What Is a Criminal Justice Degree?
You can complete a degree for work in the criminal justice field at the undergraduate and graduate levels. An associate degree can be an introduction to criminal justice, the first step to an entry-level position, or a segue to more advanced education. A bachelor's degree can help prepare you for a career in law enforcement and public safety as a police officer, private security, corrections officer, bailiff, parole or probation officer, or in victim advocacy. A master's degree can help prepare you for a career in public administration, Homeland Security or other federal law enforcement agencies, criminal law, or advanced leadership roles within the justice system. In addition, you can specialize by selecting a concentration within each degree path to hone your skills to focus on a specific criminal justice career path.
Criminal Justice Degree Program Requirements
Each school and program has specific requirements to meet to successfully enroll in and graduate from a criminal justice degree program. If you can't meet these enrollment or degree requirements, it can cause delays in starting and finishing a program. Therefore, it helps to have everything dialed in to avoid any unnecessary delays.
Admission requirements may vary slightly from school to school. However, it can help to gather as much information as possible regarding your work and school history before starting the enrollment process to ensure you have everything you may need.
Graduation Requirements by Degree Level
Criminal Justice Classes
Criminal justice degree coursework supports industry expectations of what professionals need to succeed in their careers. While course titles may change across programs and schools, learning outcomes and goals are similar. Courses between associate, bachelor's, and master's programs also vary in complexity because graduate coursework prepares students for more advanced leadership roles within the criminal justice system.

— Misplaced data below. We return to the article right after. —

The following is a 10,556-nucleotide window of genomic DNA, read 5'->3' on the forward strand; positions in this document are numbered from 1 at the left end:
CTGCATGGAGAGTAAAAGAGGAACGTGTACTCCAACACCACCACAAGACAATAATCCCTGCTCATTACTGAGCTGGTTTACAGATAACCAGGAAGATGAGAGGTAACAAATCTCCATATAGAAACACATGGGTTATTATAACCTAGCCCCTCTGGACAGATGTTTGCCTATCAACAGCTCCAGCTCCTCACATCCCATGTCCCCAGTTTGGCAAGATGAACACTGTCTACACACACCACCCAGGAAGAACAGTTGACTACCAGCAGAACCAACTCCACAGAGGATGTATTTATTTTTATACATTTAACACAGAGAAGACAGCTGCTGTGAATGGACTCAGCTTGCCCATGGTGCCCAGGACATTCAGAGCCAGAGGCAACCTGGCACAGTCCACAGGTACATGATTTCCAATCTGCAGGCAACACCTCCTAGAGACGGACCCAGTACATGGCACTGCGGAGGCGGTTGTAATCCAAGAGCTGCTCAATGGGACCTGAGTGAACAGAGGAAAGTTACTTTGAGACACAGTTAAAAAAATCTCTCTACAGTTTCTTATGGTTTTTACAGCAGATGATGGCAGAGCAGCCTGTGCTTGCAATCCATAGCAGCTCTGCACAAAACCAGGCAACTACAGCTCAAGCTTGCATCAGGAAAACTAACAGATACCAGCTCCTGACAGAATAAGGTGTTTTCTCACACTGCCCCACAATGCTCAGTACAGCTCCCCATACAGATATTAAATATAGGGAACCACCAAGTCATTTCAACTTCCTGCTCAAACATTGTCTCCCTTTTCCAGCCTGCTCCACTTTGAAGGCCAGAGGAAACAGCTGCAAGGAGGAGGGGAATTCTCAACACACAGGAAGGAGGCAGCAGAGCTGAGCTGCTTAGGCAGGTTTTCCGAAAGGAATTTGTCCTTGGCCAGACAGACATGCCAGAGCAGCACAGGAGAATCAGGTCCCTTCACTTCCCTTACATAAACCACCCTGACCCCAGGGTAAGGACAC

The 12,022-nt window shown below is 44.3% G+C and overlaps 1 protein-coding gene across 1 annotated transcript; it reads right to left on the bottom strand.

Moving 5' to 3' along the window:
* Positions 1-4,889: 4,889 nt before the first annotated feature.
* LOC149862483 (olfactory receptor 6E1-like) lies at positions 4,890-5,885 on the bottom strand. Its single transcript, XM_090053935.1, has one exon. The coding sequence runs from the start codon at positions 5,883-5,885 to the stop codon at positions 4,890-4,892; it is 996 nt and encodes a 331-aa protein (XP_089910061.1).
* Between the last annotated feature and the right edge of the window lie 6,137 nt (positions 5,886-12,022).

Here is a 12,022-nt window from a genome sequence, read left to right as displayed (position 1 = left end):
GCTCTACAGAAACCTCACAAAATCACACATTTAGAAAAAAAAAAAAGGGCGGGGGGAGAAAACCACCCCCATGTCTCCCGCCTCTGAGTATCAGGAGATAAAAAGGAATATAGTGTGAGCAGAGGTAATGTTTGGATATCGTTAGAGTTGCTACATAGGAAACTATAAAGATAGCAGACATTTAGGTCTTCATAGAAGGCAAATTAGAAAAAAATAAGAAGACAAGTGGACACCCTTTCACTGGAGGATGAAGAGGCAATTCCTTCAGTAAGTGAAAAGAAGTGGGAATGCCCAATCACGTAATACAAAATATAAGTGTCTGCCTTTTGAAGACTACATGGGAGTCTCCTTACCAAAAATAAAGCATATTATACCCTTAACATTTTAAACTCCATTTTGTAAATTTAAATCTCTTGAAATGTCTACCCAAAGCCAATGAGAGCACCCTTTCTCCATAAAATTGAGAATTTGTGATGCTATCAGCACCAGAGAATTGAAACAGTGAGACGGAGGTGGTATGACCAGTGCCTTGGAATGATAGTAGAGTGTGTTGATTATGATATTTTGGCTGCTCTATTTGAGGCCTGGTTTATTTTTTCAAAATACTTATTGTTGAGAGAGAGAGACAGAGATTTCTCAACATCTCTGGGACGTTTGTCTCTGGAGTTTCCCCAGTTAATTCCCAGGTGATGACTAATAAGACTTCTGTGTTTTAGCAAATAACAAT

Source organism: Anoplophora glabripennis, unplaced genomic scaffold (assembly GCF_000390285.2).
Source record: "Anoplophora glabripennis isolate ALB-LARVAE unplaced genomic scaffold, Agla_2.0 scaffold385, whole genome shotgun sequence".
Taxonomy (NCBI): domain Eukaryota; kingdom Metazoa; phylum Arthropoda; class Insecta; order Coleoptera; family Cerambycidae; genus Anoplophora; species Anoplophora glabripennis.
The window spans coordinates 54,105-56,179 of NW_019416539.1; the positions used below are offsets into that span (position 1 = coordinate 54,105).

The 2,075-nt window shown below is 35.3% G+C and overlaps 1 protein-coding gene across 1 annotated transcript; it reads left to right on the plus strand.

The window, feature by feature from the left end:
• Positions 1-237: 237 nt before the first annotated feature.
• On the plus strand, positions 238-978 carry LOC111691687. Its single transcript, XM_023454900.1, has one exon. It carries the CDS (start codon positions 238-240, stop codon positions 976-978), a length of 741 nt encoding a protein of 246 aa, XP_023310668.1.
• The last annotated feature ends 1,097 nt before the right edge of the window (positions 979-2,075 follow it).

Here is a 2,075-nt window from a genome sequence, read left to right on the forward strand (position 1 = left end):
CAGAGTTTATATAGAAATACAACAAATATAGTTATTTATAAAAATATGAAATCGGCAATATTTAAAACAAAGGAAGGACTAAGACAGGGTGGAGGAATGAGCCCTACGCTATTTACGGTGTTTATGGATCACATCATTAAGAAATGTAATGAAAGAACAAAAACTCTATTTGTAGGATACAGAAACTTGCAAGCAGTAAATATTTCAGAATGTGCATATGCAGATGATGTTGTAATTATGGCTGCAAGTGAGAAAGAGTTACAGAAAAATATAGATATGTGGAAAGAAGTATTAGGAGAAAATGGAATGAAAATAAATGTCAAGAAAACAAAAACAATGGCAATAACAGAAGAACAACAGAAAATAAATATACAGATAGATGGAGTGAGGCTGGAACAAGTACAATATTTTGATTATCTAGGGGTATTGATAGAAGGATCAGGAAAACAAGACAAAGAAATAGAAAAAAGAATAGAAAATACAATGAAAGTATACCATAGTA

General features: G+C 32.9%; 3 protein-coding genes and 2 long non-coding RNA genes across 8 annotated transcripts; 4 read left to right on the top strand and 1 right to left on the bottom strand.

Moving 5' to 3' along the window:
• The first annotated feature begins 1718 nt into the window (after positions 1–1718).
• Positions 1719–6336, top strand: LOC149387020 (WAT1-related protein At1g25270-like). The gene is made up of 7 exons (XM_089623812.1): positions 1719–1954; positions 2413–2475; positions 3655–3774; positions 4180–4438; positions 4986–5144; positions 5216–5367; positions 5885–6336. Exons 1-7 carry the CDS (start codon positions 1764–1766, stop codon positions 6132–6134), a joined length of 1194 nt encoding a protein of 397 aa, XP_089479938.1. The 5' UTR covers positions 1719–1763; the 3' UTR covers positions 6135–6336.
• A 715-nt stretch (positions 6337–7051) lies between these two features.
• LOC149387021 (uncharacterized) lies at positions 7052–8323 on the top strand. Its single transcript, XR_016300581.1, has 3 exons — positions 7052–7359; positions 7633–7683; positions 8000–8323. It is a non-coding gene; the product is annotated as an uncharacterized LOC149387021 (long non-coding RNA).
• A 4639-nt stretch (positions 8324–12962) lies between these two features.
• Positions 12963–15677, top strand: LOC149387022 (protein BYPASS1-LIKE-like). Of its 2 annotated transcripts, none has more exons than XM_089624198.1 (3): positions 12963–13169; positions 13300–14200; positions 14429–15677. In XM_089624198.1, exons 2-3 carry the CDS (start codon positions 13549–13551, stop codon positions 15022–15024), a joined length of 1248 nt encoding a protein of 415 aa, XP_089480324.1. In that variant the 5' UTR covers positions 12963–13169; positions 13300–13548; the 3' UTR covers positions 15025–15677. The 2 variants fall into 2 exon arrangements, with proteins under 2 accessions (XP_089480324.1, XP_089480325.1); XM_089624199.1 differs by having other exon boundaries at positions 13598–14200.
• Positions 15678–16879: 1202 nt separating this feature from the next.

Examples of Associate and Bachelor's Degree Criminal Justice Courses
Examples of Master's Degree Criminal Justice Courses
Criminal Justice Specializations
When planning for your career, it can help to choose a concentration within a criminal justice degree program. A concentration is different from a minor because while a minor can be in any subject, a concentration is within the same discipline as the major. By choosing a concentration, you'll acquire job-specific knowledge and skills that can help you become a subject matter expert and more competitive in the job market. It usually takes approximately 15 credit hours to fulfill concentration requirements.
Common Criminal Justice Degree Concentrations
Core Skills Developed in a Criminal Justice Program
There are two types of skills needed to perform almost any job: soft skills and hard or technical skills. Soft skills can't be taught in school and develop from our personality, attitude, work ethic, and personal experiences. They include how we interact with others, approach our work, and think. Hard or technical skills can be learned in school, and proficiency with these skills is measurable.
Employers often find soft skills more valuable because they influence your interactions with others, how easily you can learn new things, and how well you may do your job. In addition, these skills may give you a competitive edge.
Criminal justice majors bring a balance of both soft and hard or technical skills to their occupation. The skills can be interdependent. For example, you can't successfully present report findings to a large audience if you don't have strong communication skills. One set of skills may enable you to cultivate the other.
- Active listening
- Analytical thinking
- Attention to detail
- Critical thinking
- Ethical leadership
- Problem solving
- Written and oral communication
- Adherence to safety standards
- Computer literacy
- Conducting criminal investigations
- Forensics and criminology
- Interviewing and interrogation
- Law and ethics
- Presentation skills
- Project management
- Report writing
- Research methods
- Social justice
- Theories and practice
Still Have Questions?
The decision to enroll in a criminal justice program can be overwhelming, and you may still have questions. A program advisor at the school you are interested in attending should be able to answer any other questions you may have. You can also see what others think of the schools and programs you are interested in attending by checking out student reviews or connecting with current students and alumni through professional networking sites such as LinkedIn. You may be able to learn what it's like to complete these degree programs and what career options may be available to you from the invaluable experience of others.